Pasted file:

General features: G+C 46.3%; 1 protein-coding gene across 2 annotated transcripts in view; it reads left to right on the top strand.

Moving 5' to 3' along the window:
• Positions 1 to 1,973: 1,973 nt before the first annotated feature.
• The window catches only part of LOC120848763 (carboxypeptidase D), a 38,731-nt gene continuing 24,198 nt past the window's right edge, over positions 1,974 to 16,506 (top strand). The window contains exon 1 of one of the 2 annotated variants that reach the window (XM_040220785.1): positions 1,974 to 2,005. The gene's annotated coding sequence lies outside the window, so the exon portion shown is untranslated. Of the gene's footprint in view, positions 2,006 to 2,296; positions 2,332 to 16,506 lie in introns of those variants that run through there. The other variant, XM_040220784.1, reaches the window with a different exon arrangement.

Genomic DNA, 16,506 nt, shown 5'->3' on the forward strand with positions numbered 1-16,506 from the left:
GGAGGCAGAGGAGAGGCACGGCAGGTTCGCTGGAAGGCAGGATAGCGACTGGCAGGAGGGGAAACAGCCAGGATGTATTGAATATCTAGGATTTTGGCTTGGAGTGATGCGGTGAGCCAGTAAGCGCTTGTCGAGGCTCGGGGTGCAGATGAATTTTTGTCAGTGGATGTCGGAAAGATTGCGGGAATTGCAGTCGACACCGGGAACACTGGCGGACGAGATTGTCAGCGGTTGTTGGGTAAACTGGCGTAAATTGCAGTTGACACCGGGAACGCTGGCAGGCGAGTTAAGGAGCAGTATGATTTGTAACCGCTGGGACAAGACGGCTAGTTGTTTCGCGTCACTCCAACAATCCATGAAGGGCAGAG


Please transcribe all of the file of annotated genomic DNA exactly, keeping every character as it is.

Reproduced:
General features: G+C 46.3%; 1 protein-coding gene across 2 annotated transcripts in view; it reads left to right on the top strand.

Moving 5' to 3' along the window:
• Positions 1 to 1,973: 1,973 nt before the first annotated feature.
• The window catches only part of LOC120848763 (carboxypeptidase D), a 38,731-nt gene continuing 24,198 nt past the window's right edge, over positions 1,974 to 16,506 (top strand). The window contains exon 1 of one of the 2 annotated variants that reach the window (XM_040220785.1): positions 1,974 to 2,005. The gene's annotated coding sequence lies outside the window, so the exon portion shown is untranslated. Of the gene's footprint in view, positions 2,006 to 2,296; positions 2,332 to 16,506 lie in introns of those variants that run through there. The other variant, XM_040220784.1, reaches the window with a different exon arrangement.

Genomic DNA, 16,506 nt, shown 5'->3' on the forward strand with positions numbered 1-16,506 from the left:
GGAGGCAGAGGAGAGGCACGGCAGGTTCGCTGGAAGGCAGGATAGCGACTGGCAGGAGGGGAAACAGCCAGGATGTATTGAATATCTAGGATTTTGGCTTGGAGTGATGCGGTGAGCCAGTAAGCGCTTGTCGAGGCTCGGGGTGCAGATGAATTTTTGTCAGTGGATGTCGGAAAGATTGCGGGAATTGCAGTCGACACCGGGAACACTGGCGGACGAGATTGTCAGCGGTTGTTGGGTAAACTGGCGTAAATTGCAGTTGACACCGGGAACGCTGGCAGGCGAGTTAAGGAGCAGTATGATTTGTAACCGCTGGGACAAGACGGCTAGTTGTTTCGCGTCACTCCAACAATCCATGAAGGGCAGAG